Information for councillors

If you’re an elected member of a city or district council, then there are special rules for you under the Local Authorities (Members’ Interests) Act 1968.

We strongly recommend our guide on the Local Authorities (Members’ Interests) Act 1968.

The Local Authorities (Members’ Interest) Act 1968 (the Act) helps protect the integrity of local authority decision-making by ensuring that people are not affected by personal motives when they participate in local authority decision-making and cannot use their position to obtain preferential access to contracts.

Under the Act, you cannot:

  • enter into contracts with your local authority worth more than $25,000 in a financial year; or
  • discuss or vote on matters before your authority in which you have a direct or indirect pecuniary interest, other than an interest in common with the public.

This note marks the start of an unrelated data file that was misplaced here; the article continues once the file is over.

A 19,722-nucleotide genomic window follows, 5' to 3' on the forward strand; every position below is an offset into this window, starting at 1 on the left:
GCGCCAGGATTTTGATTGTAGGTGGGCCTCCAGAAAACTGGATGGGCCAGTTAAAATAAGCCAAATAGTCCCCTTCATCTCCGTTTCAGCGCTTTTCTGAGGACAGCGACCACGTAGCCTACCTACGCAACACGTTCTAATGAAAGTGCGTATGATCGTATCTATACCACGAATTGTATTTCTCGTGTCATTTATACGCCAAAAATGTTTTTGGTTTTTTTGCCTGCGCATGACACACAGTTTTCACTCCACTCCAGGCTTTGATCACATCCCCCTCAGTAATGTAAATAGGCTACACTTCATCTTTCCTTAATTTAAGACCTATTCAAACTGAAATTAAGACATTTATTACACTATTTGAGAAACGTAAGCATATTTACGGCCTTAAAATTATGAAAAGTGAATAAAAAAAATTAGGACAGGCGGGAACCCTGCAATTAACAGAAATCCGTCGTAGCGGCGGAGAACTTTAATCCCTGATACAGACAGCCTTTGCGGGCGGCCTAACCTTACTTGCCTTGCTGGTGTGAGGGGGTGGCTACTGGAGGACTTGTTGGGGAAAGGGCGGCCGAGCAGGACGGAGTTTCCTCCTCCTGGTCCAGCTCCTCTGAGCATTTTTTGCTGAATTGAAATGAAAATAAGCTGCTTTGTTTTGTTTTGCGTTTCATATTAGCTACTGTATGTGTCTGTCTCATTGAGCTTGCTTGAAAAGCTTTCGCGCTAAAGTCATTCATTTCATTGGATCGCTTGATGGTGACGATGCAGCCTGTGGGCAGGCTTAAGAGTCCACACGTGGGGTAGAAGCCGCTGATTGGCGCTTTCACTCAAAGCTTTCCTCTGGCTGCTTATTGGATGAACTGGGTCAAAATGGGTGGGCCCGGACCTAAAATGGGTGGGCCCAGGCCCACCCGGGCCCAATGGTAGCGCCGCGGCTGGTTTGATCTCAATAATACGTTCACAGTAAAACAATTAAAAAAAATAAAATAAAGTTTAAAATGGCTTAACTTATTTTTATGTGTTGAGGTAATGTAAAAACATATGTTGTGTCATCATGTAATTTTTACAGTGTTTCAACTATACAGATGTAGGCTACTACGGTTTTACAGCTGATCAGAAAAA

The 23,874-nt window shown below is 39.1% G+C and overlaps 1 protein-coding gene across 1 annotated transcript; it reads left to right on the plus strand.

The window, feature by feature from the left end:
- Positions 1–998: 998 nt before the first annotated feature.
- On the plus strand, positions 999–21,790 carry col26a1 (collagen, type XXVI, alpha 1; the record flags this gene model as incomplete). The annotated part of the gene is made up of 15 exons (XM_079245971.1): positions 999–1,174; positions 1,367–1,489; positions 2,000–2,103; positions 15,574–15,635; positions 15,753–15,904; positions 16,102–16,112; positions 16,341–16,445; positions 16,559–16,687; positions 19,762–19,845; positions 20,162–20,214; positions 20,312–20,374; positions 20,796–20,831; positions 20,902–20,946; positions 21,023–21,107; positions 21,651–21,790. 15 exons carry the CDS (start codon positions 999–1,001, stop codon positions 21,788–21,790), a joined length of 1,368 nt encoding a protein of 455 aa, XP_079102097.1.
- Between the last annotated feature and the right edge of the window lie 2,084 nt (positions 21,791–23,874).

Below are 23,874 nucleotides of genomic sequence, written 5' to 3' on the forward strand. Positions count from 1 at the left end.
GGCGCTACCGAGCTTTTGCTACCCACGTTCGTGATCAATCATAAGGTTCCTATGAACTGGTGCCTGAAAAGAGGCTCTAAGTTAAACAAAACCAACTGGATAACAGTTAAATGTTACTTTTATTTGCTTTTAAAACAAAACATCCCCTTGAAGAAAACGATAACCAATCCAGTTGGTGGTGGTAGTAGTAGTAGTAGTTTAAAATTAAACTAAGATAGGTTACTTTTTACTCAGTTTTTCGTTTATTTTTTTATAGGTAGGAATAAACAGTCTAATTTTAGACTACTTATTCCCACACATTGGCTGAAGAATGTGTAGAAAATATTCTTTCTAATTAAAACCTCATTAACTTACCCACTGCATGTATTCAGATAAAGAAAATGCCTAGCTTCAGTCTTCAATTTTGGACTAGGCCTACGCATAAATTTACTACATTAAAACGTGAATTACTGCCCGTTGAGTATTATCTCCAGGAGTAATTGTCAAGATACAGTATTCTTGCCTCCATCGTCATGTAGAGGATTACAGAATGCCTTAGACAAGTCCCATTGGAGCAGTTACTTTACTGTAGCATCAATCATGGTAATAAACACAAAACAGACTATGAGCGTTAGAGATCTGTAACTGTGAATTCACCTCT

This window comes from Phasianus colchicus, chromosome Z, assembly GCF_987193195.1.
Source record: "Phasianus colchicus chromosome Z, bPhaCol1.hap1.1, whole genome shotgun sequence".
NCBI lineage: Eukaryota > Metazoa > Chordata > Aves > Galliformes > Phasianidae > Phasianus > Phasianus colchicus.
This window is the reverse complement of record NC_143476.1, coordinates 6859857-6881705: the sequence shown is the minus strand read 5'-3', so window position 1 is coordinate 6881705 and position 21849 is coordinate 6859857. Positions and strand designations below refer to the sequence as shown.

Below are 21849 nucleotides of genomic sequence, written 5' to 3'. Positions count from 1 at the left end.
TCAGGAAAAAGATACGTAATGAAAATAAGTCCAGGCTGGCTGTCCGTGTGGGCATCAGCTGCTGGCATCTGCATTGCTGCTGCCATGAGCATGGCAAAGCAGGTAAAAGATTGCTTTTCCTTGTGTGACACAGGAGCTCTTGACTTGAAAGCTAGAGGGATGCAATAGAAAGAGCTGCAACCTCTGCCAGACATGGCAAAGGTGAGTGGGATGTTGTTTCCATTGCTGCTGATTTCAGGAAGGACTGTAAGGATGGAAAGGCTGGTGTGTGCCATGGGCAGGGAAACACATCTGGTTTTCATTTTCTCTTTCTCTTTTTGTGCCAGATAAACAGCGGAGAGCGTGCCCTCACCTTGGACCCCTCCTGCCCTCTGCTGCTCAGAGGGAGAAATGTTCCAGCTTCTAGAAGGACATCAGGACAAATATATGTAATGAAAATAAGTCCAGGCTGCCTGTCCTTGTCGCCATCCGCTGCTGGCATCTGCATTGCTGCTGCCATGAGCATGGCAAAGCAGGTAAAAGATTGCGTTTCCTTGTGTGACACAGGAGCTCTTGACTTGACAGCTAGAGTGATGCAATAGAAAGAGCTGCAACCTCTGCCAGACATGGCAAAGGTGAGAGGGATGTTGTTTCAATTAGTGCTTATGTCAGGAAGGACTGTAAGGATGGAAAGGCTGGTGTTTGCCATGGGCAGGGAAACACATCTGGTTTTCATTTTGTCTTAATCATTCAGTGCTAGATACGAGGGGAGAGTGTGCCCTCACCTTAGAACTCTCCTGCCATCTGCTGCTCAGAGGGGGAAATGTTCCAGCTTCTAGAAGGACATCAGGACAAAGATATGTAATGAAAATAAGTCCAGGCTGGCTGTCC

The role of the Auditor-General under the Act

We have the power to grant approvals and exemptions for the list above.

The Act is a small subset of the law about conflicts of interest generally and applies to local authority members when they are making decisions. We have a specific role only in relation to financial conflicts of interest that are regulated by the Act.

We have no formal decision-making role in relation to non-financial conflicts of interest. Only the courts can determine whether the law has been breached in any particular instance and what the consequence should be. However, we can inquire into matters of probity involving a member of an authority, which could include examining whether a member failed to declare a conflict of interest.